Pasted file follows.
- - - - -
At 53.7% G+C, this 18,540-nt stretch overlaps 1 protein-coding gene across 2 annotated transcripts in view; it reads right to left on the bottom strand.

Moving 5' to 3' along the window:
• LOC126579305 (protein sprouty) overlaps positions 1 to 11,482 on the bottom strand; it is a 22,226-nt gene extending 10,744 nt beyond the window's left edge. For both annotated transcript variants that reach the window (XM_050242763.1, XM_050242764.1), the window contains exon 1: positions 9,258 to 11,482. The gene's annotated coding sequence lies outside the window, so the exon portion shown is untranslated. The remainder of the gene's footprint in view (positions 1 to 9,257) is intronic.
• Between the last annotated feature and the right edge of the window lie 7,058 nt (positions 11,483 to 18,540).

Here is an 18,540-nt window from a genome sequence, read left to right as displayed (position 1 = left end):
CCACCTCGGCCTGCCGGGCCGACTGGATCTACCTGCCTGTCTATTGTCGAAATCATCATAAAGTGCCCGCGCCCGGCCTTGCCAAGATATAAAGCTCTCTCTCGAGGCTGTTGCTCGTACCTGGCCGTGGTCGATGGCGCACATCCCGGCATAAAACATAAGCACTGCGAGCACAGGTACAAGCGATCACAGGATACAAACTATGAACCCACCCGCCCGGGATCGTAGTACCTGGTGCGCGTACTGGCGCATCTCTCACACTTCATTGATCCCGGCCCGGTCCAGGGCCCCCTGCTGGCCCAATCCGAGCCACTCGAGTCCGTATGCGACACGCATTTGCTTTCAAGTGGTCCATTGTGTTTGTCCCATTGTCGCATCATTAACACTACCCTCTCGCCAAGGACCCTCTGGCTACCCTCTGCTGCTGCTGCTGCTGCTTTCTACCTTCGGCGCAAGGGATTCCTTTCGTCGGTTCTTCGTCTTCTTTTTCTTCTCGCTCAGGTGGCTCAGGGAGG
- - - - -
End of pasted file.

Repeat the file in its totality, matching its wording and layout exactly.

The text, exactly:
At 53.7% G+C, this 18,540-nt stretch overlaps 1 protein-coding gene across 2 annotated transcripts in view; it reads right to left on the bottom strand.

Moving 5' to 3' along the window:
• LOC126579305 (protein sprouty) overlaps positions 1 to 11,482 on the bottom strand; it is a 22,226-nt gene extending 10,744 nt beyond the window's left edge. For both annotated transcript variants that reach the window (XM_050242763.1, XM_050242764.1), the window contains exon 1: positions 9,258 to 11,482. The gene's annotated coding sequence lies outside the window, so the exon portion shown is untranslated. The remainder of the gene's footprint in view (positions 1 to 9,257) is intronic.
• Between the last annotated feature and the right edge of the window lie 7,058 nt (positions 11,483 to 18,540).

Here is an 18,540-nt window from a genome sequence, read left to right as displayed (position 1 = left end):
CCACCTCGGCCTGCCGGGCCGACTGGATCTACCTGCCTGTCTATTGTCGAAATCATCATAAAGTGCCCGCGCCCGGCCTTGCCAAGATATAAAGCTCTCTCTCGAGGCTGTTGCTCGTACCTGGCCGTGGTCGATGGCGCACATCCCGGCATAAAACATAAGCACTGCGAGCACAGGTACAAGCGATCACAGGATACAAACTATGAACCCACCCGCCCGGGATCGTAGTACCTGGTGCGCGTACTGGCGCATCTCTCACACTTCATTGATCCCGGCCCGGTCCAGGGCCCCCTGCTGGCCCAATCCGAGCCACTCGAGTCCGTATGCGACACGCATTTGCTTTCAAGTGGTCCATTGTGTTTGTCCCATTGTCGCATCATTAACACTACCCTCTCGCCAAGGACCCTCTGGCTACCCTCTGCTGCTGCTGCTGCTGCTTTCTACCTTCGGCGCAAGGGATTCCTTTCGTCGGTTCTTCGTCTTCTTTTTCTTCTCGCTCAGGTGGCTCAGGGAGG